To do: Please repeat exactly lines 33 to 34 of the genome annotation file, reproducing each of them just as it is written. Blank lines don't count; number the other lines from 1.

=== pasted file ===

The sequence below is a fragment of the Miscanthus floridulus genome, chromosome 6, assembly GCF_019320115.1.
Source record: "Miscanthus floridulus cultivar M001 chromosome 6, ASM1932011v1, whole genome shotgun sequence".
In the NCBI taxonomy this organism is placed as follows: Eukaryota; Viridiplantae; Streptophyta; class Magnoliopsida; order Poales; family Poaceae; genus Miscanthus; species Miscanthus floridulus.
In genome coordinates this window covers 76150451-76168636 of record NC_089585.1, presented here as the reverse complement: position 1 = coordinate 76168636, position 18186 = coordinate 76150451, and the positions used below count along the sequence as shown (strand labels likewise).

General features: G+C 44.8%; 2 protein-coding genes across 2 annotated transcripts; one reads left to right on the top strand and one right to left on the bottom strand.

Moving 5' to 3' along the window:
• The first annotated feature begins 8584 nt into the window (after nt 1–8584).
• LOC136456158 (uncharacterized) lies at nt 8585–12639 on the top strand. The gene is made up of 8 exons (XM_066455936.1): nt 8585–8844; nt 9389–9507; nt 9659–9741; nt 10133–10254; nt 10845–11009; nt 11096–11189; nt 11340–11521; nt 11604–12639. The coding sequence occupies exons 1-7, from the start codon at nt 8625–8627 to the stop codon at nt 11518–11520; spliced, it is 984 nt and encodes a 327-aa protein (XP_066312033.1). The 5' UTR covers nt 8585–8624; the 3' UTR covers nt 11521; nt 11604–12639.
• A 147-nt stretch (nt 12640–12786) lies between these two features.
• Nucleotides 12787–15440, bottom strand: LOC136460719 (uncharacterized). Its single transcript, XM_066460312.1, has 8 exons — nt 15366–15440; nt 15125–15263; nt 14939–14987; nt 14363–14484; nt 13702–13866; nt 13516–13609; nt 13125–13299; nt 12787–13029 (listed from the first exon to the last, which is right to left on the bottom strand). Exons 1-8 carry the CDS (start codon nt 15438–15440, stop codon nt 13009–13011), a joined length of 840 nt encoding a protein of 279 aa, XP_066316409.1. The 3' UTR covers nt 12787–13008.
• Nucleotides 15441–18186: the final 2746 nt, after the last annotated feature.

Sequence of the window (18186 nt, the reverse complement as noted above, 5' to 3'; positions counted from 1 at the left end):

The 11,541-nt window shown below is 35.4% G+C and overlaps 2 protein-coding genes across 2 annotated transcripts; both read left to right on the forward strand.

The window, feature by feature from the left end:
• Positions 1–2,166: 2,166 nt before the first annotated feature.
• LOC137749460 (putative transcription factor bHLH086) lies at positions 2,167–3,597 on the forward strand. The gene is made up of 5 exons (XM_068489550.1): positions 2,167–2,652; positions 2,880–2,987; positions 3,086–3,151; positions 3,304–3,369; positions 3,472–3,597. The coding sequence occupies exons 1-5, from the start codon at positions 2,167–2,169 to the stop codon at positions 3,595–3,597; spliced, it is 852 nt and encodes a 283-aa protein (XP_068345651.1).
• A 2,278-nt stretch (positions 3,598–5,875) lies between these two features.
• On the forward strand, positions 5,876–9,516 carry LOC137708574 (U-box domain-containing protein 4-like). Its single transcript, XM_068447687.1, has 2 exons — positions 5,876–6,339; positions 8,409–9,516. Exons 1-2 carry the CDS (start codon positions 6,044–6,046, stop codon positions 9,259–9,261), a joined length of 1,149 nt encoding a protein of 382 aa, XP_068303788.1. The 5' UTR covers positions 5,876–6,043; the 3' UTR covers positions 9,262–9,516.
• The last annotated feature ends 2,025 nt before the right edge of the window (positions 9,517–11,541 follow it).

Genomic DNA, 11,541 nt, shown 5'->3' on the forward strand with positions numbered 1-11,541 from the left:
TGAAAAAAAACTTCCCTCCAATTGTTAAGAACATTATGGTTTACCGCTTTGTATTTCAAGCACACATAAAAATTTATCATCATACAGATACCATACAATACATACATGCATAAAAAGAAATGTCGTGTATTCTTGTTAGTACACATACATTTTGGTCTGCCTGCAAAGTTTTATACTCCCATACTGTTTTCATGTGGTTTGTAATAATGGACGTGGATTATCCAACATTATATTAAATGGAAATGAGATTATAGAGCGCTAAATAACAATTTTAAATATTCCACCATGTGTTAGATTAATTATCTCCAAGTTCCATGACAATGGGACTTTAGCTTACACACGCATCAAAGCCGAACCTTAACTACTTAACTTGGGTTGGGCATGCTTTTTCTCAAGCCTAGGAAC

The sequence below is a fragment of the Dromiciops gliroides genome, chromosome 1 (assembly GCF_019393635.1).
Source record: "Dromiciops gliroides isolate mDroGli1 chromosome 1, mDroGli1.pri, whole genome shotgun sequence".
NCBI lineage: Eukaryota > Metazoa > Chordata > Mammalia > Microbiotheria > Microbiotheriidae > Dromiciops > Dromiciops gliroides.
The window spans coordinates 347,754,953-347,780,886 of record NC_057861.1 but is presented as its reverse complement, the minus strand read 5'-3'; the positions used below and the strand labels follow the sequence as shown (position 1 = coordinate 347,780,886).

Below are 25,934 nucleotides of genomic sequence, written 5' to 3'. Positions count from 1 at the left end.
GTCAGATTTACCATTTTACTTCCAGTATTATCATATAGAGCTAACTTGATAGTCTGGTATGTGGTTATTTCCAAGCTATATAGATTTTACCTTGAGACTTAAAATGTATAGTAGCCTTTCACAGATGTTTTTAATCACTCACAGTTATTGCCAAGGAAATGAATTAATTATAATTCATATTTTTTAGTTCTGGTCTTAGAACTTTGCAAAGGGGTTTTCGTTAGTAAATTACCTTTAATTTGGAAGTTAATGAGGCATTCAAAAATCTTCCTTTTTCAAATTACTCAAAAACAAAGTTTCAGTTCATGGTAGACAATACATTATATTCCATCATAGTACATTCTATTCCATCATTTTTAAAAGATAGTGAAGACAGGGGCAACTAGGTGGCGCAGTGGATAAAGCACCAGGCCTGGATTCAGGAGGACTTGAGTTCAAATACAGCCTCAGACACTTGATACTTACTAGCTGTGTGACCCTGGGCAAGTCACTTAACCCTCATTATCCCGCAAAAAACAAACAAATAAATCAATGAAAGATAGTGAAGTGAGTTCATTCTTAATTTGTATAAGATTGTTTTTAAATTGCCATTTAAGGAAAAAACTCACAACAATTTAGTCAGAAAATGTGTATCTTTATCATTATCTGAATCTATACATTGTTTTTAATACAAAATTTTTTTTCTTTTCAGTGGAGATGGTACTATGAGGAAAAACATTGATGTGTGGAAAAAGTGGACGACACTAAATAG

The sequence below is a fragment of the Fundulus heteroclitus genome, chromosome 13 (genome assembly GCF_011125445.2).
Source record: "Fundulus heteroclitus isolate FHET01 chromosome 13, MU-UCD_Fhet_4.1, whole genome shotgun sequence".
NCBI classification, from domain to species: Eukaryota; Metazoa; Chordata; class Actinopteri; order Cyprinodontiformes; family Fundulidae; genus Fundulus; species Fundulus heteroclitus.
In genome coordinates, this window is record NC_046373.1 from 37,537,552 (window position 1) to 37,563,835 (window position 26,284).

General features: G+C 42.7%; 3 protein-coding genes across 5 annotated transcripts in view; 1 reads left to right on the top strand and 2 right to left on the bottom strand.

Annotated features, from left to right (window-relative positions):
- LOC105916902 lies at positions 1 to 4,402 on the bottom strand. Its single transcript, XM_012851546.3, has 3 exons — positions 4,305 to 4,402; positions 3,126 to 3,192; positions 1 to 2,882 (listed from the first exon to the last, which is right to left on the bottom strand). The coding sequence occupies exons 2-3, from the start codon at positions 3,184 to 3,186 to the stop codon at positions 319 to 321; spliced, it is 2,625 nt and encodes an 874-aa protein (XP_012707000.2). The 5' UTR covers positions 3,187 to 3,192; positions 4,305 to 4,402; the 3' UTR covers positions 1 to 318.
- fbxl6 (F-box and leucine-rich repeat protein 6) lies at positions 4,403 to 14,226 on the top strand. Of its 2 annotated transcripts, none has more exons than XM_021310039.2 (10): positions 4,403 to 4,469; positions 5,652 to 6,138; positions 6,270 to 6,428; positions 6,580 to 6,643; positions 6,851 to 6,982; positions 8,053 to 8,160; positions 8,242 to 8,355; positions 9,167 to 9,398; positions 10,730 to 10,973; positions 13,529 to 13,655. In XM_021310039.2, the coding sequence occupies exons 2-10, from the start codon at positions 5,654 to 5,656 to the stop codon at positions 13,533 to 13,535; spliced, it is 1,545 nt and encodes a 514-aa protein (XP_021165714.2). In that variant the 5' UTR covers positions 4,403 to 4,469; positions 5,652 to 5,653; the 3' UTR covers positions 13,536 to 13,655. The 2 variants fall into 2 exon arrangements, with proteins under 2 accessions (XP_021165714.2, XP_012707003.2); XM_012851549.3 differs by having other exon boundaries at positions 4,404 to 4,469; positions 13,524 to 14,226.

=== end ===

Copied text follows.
Annotated features, from left to right (window-relative positions):
- LOC105916902 lies at positions 1 to 4,402 on the bottom strand. Its single transcript, XM_012851546.3, has 3 exons — positions 4,305 to 4,402; positions 3,126 to 3,192; positions 1 to 2,882 (listed from the first exon to the last, which is right to left on the bottom strand). The coding sequence occupies exons 2-3, from the start codon at positions 3,184 to 3,186 to the stop codon at positions 319 to 321; spliced, it is 2,625 nt and encodes an 874-aa protein (XP_012707000.2). The 5' UTR covers positions 3,187 to 3,192; positions 4,305 to 4,402; the 3' UTR covers positions 1 to 318.